BIG, Kengo Kuma and Studio Gang worked on the West Bank’s San Jose Master Plan | typed messages
Vancouver-based developer West Bank has unveiled plans for a collection of mixed-use projects in downtown San Jose, California. The development includes six new or renovated buildings by leading architects including Kengo Kuma and Associates, Bjarke Ingels Group, Studio Gang, James KM Cheng Architects and WRNS Studio. The buildings under the Silicon Valley Initiative will collectively provide 700 new homes and 5 million square feet of work space in what West Bank sees as an attempt to “inspire the next generation of innovators by creating a healthier, more beautiful community.”
The six projects combine a variety of architectural forms and are interconnected to respond to the climate crisis. Every building aims to achieve a profound reduction in CO2 emissions for both operational and embodied carbon. “What we are proposing is a collection of carbon buildings with a net life cycle of zero next to inspiring residential buildings,” says West Bank. “We propose a work area that connects nature and office space with one another in order to break down this barrier and ideally promote the greatest possible bond with nature.” The West Bank has a success story in working with well-known architects, as in our interview with Ian Gillespie, West Bank CEO explains.
Bank of Italy from BIG. Image: West Bank
Bjarke Ingels Group was the design architect for two of the buildings. The Bank of Italy, built in 1927, is to be converted into a fully commercial building with retail outlets at the base and above-average office workplaces. The interior was designed to restore the building to its original splendor while meeting modern economic demands. This is achieved through the use of original materials through reinterpreted applications. The developers estimate that reusing this existing building can save 71% in CO2 emissions compared to a new building of the same size, while using touchless fittings and intelligent cooling systems reduces water consumption by 40%.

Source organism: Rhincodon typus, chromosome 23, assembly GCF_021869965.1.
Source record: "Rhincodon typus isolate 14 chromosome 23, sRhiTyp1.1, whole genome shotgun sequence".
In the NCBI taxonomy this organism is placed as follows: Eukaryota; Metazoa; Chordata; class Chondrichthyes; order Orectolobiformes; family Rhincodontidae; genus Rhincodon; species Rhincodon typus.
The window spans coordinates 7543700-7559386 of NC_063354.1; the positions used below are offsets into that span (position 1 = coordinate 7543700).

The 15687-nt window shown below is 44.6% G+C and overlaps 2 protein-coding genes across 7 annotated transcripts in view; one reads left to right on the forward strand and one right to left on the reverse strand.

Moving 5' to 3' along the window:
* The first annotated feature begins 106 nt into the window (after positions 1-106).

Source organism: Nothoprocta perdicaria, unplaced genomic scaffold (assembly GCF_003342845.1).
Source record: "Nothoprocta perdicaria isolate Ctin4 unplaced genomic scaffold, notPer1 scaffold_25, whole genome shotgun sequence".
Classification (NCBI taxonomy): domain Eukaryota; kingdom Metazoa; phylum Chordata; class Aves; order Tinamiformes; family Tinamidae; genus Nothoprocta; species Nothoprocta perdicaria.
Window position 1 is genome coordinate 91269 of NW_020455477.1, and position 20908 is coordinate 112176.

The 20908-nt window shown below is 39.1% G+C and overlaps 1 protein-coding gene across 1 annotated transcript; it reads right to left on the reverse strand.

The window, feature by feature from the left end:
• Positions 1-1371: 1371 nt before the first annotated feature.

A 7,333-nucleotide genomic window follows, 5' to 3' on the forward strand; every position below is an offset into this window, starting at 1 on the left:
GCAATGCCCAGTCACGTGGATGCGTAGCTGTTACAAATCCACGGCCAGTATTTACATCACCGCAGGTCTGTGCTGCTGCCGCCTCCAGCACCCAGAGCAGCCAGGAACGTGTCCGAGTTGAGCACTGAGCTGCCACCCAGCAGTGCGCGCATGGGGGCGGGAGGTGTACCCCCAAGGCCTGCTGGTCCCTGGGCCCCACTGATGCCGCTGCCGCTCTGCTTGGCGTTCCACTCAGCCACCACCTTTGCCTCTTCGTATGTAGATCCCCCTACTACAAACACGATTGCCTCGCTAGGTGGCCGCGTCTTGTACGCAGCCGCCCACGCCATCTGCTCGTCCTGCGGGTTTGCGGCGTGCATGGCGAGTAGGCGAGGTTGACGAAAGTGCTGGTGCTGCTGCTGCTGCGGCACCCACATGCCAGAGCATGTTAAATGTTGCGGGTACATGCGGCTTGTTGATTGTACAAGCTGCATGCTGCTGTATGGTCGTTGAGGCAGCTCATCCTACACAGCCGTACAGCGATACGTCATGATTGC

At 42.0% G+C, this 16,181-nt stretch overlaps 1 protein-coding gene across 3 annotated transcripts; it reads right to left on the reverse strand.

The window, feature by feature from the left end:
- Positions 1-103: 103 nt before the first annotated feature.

The BIG Energy Hub. Image: West Bank
In the meantime, BIG has also designed The Energy Hub, a sister building of the Bank of Italy. The two buildings will share energy systems, parking lots and other infrastructures, while the connection of public areas and alleys will connect the above-ground buildings. The street level of the Energy Hub is activated by retail units, with the residential units on the lower levels and the work areas on the upper levels.
Park Habitat by Kengo Kuma & Associates / Adamson Associates Architects. Image: West Bank
Along 180 Park Avenue, Kengo Kuma & Associates and Adamson Associates Architects (local architects) designed Park Habitat, a fully commercial building with retail stores, above-ground work areas, and a rooftop with amenities. In view of the program, Kuma Park describes Habitat as “a nature-based approach to living and working in a city known for its innovative spirit”. The project will include a biophilic facade with vegetative screening, a black water reuse system and a low carbon passive design including a green lung at the heart of the building mass.
The orchard buildings by James KM Cheng Architects and WRNS Studio. Image: West Bank
On 2nd Street, a collection of projects known as Orchard Buildings will provide residential and workplace use. The Orchard Residential Building was designed by James KM Cheng Architects with Steinberg Hart and features a facade of vertically designed residential terraces above the retail at street level. The Orchard Workplace Buildings were designed by WRNS Studio, a fully commercial building with a high quality food hall / market and a work area pedestal with two towers. Workplace buildings come in a range of floor slab sizes to accommodate a wide variety of tenants in the Bay Area.
Arbor from Studio Gang. Image: West Bank
The last building, named “Arbor”, was designed by Studio Gang. Arbor will consist of an existing building (the Davidson Building) that will be adaptively reused along with a new 14-story solid wood commercial building. Jeanne Gang: “Arbor’s 14-story solid wood construction not only reinforces the idea of working in a tree fortress, it also reduces the project’s carbon footprint by 35% compared to conventional structures such as concrete or steel. Overall, Arbor is making an important contribution to our overarching goal of a net zero carbon initiative. ”
Image: West Bank
The projects are being developed in partnership with the West Bank, Urban Community, Peterson and OPTrust.
Below you will find more pictures of every single project within development. All pictures are over West Bank.
The Bank of Italy / Bjarke Ingels Group (BIG)
The Energy Hub / Bjarke Ingels Group (BIG)
Park Habitat / Kengo Kuma & Associates with Adamson Associates
The Orchard Workspace Buildings / WRNS Studio
The Orchard Residential / James KM Cheng Architects and Steinberg Hart
Arbor / Studio aisle